In October of 2014, the Eleventh Circuit held that the reform did not violate HIPAA.
Now the 1st District Court of Appeal has upheld the constitutionality of the reform from challenges that it violates the right to privacy and separation of powers. CBS Miami has the story.
Tuesday, July 21, 2015
Monday, July 20, 2015
What do you teach in your advanced torts class (not the second semester of first-year Torts, but a torts class for 2L's and 3L's)? I teach an upper-level class of Products Liability (and also Insurance), but I don't teach "Advanced Torts." My sense is that people tend to teach defamation and the economic torts. A TortsProf has asked that I solicit syllabi to help in planning such a course. Because our comments feature does not allow attachments, if you are willing to send a syllabus to help, please e-mail me at firstname.lastname@example.org and I will pass it on. Thank you.
Saturday, July 18, 2015
Jay Feinman sends the following:
The Rutgers Center for Risk and Responsibility is holding its fourth annual insurance workshop on Friday, October 2, 2015. This is a day-long event on the Camden campus with an opportunity to present and receive comments on drafts or less fully formed works-in-progress on topics related to insurance law or other aspect of managing or regulating risk. For more information, contact Professor Rick Swedloff, email@example.com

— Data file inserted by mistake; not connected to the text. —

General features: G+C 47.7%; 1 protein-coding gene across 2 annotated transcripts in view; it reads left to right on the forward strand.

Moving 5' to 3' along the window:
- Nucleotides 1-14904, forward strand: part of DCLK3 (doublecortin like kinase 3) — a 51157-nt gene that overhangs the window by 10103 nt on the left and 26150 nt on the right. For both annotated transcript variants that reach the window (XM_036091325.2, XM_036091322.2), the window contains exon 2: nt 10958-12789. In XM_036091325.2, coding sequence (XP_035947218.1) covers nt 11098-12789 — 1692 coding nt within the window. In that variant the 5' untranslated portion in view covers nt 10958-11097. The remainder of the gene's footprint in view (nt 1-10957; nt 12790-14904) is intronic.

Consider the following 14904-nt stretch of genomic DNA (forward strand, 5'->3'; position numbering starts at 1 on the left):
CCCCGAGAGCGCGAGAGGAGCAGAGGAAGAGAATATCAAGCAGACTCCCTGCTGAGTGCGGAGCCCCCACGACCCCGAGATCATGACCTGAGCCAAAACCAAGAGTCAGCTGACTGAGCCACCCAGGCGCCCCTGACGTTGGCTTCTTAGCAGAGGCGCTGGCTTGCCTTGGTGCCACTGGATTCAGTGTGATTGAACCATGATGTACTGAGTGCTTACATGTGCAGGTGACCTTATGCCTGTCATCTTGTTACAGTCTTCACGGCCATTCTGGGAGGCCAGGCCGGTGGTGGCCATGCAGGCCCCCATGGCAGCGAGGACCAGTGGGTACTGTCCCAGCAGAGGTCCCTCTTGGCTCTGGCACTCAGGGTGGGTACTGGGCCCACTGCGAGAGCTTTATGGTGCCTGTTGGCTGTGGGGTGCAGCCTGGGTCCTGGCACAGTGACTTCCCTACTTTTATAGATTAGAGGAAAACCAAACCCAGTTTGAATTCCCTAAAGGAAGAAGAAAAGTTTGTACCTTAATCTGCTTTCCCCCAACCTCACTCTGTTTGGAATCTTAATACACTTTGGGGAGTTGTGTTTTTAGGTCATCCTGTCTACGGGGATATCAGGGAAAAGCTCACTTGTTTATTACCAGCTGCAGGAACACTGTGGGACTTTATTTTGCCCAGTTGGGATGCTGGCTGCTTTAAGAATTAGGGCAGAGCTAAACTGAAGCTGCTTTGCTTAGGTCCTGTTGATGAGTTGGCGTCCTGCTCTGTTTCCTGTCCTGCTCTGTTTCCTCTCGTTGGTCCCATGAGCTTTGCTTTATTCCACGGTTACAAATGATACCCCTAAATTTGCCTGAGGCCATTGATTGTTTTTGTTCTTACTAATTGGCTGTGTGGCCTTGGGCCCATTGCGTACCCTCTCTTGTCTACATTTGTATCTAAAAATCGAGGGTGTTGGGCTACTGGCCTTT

Friday, July 17, 2015
Thursday, July 16, 2015
Keith Hylton has posted to SSRN Information and Causation in Tort Law: Generalizing the Learned Hand Test for Causation Cases. The abstract provides:
This paper discusses the economics of causation in tort law, describing precise implications for precautionary incentives when courts are and are not perfectly informed. With precautionary incentives identified, we can ask whether the causation inquiry enhances welfare, and if so under what conditions. Perhaps the most important innovation applies to the Hand Formula. When causation is an issue, the probability of causal intervention should be part of the Hand test, and the generalized Hand test offers a method of distinguishing significant classes of causation cases. I close with implications for the moral significance of causation and for economic analysis of tort law.
Wednesday, July 15, 2015
How does looking at tort law from a psychology lens differ from looking at it through an economic lens?
“We look at human beings as they actually are, not as hypothetical economic humans,” Hans told Corporate Crime Reporter in an interview last week. “We are human. We have foibles. We take short cuts in our decision making. We rely on heuristics. We pay more attention to the here and now as opposed to what might happen in the future. We commingle things that should be separate. We are decent decision makers but we are fallible decision makers. Psychology brings to tort law the ways in which actual real world decision making affects the operation of tort law.”